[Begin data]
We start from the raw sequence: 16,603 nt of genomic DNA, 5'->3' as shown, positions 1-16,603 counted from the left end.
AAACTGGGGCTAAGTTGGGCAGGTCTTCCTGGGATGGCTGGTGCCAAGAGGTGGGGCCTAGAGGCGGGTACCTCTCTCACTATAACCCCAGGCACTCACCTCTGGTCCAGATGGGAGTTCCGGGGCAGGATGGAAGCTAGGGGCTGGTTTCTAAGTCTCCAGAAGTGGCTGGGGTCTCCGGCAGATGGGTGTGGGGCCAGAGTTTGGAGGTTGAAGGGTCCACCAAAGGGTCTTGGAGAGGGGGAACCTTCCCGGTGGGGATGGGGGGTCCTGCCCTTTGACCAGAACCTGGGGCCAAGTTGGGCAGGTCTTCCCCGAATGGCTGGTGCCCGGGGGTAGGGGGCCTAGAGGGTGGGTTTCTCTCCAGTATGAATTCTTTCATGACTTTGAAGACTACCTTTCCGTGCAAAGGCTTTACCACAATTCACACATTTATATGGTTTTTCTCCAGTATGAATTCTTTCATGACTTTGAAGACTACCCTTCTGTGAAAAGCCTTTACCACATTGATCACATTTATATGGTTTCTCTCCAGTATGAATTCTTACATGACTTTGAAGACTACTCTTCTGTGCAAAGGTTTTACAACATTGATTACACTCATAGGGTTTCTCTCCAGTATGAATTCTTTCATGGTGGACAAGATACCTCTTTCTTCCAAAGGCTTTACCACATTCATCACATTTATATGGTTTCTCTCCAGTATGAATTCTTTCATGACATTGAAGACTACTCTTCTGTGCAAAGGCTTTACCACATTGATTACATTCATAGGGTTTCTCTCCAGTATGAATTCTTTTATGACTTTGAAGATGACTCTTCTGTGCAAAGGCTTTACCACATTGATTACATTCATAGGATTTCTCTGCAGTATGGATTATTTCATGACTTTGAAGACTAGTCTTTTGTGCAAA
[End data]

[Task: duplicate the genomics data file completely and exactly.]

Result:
We start from the raw sequence: 16,603 nt of genomic DNA, 5'->3' as shown, positions 1-16,603 counted from the left end.
AAACTGGGGCTAAGTTGGGCAGGTCTTCCTGGGATGGCTGGTGCCAAGAGGTGGGGCCTAGAGGCGGGTACCTCTCTCACTATAACCCCAGGCACTCACCTCTGGTCCAGATGGGAGTTCCGGGGCAGGATGGAAGCTAGGGGCTGGTTTCTAAGTCTCCAGAAGTGGCTGGGGTCTCCGGCAGATGGGTGTGGGGCCAGAGTTTGGAGGTTGAAGGGTCCACCAAAGGGTCTTGGAGAGGGGGAACCTTCCCGGTGGGGATGGGGGGTCCTGCCCTTTGACCAGAACCTGGGGCCAAGTTGGGCAGGTCTTCCCCGAATGGCTGGTGCCCGGGGGTAGGGGGCCTAGAGGGTGGGTTTCTCTCCAGTATGAATTCTTTCATGACTTTGAAGACTACCTTTCCGTGCAAAGGCTTTACCACAATTCACACATTTATATGGTTTTTCTCCAGTATGAATTCTTTCATGACTTTGAAGACTACCCTTCTGTGAAAAGCCTTTACCACATTGATCACATTTATATGGTTTCTCTCCAGTATGAATTCTTACATGACTTTGAAGACTACTCTTCTGTGCAAAGGTTTTACAACATTGATTACACTCATAGGGTTTCTCTCCAGTATGAATTCTTTCATGGTGGACAAGATACCTCTTTCTTCCAAAGGCTTTACCACATTCATCACATTTATATGGTTTCTCTCCAGTATGAATTCTTTCATGACATTGAAGACTACTCTTCTGTGCAAAGGCTTTACCACATTGATTACATTCATAGGGTTTCTCTCCAGTATGAATTCTTTTATGACTTTGAAGATGACTCTTCTGTGCAAAGGCTTTACCACATTGATTACATTCATAGGATTTCTCTGCAGTATGGATTATTTCATGACTTTGAAGACTAGTCTTTTGTGCAAA